That said, the most recent drug I started has made a dramatic improvement in my cognitive function (I can answer 3-4 of these questions at a time rather than one) and sort of turned that previous academic hope of getting better into something that feels more real, more possible. So it’s become difficult to learn and accept where my limits are. Assuming any of our other planned interventions help, I envision this adjustment period going on for a while. It would be awesome if the end result was a return to full health, but really, no one knows; Ultimately, I’d like to get out of bed and be a more active part of my kids’ lives and take some of the responsibility off my husband’s shoulders.
“ME and long Covid are often described as invisible illnesses, and I feel compelled to bring the experiences of sufferers out into the world. I want people to see us.”
How has writing helped you meet yourself where you are, through the ups and downs of life with a chronic condition?
When I first started writing it was sort of sporadic and really unfocused. Over time it’s begun to focus more and more on living with chronic illness because it occupies so much of my headspace on a daily basis. My therapist really encouraged me to get the thoughts out of my head, and poetry became my vehicle. That said, I’ve also used it to push myself. For instance, for a long time everything I wrote trended dark; I didn’t realize it until I showed some poems to family and they started to worry about me! I then decided to specifically focus on capturing the moments of joy — ice cream on the porch with my kids, being able to braid my daughter’s hair — which helped me to really see them. Now, I write when there’s something I keep mulling over in my head, and I try to find a way to get it out; I’ve even started to branch out into other subjects, too, which has been fun.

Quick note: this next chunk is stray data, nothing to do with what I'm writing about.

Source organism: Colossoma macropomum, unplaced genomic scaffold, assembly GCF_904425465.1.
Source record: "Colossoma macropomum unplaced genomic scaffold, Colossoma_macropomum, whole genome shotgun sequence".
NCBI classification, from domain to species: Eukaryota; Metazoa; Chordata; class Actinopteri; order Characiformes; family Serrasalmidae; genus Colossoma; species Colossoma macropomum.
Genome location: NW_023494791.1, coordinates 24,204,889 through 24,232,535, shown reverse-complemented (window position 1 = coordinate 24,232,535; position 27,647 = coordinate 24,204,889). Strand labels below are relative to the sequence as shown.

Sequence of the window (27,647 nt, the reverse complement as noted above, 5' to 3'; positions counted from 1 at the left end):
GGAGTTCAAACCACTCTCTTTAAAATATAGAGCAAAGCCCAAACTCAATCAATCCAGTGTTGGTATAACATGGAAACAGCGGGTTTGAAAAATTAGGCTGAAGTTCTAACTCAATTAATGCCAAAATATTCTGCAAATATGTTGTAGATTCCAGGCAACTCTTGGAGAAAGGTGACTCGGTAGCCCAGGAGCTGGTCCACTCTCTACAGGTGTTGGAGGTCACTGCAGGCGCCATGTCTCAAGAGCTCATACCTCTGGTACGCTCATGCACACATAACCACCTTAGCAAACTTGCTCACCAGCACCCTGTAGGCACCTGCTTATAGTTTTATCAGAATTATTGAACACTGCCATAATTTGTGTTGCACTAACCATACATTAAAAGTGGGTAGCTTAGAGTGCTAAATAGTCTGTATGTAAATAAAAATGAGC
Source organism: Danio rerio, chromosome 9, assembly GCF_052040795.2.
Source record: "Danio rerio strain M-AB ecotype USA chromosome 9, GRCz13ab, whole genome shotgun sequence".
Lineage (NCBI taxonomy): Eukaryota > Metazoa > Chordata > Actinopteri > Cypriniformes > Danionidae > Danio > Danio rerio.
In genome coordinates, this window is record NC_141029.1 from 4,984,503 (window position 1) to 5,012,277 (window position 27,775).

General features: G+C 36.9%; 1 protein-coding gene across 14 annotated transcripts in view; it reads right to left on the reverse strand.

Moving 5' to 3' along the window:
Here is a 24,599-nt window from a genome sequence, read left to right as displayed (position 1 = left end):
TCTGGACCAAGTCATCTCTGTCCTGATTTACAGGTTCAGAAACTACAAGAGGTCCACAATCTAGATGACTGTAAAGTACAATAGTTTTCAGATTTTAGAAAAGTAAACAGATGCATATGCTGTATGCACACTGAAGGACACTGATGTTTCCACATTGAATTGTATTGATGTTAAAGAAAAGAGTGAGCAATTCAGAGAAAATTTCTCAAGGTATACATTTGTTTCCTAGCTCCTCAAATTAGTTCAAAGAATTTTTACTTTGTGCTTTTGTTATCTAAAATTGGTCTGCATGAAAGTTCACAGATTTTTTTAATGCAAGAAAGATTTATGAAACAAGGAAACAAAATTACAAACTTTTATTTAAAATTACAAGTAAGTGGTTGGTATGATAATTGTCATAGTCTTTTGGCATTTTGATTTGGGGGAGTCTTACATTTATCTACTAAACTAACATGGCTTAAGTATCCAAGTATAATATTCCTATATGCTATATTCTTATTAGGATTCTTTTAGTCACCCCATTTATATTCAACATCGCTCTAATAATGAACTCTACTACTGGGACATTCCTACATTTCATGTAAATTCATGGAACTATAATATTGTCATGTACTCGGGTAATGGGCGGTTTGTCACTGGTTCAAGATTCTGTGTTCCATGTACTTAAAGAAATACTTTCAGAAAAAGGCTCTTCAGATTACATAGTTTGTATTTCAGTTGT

You published a book of poetry in December. Can you share a poem you love, or a few lines?
I did! I pulled together a book of tweet-length poems I’ve written and published on Twitter over the past two years into a chapbook called Lift the Mask. I originally intended it as a giveaway just for subscribers to my newsletter, sort of as a teaser for the longer, chronic-illness-specific chapbook I’m writing for release sometime next year. But then I decided to make it more widely available. So far, some of the most meaningful feedback has been that I wrote something accessible for other people with ME and long Covid cognitive impairment to read. It wasn’t intentional, but it’s amazing to have provided this! Since the poems are so short, they can be consumed one at a time in bite-sized chunks that are digestible for those who don’t have the ability to read longer-form work.
This is the poem from which I took the title of the book, which was written for the one-word prompt #ubiquity:
#ubiquity of brokenness.
Enlighten all to the
universality of struggle.
Lift the mask worn
by the apparently whole.
Each broken soul
will then find solace
in knowing it’s
Want to share your story of living with a chronic illness? E-mail [email protected].
STAT’s coverage of chronic health issues is supported by a grant from Bloomberg Philanthropies. Our financial supporters are not involved in any decisions about our journalism.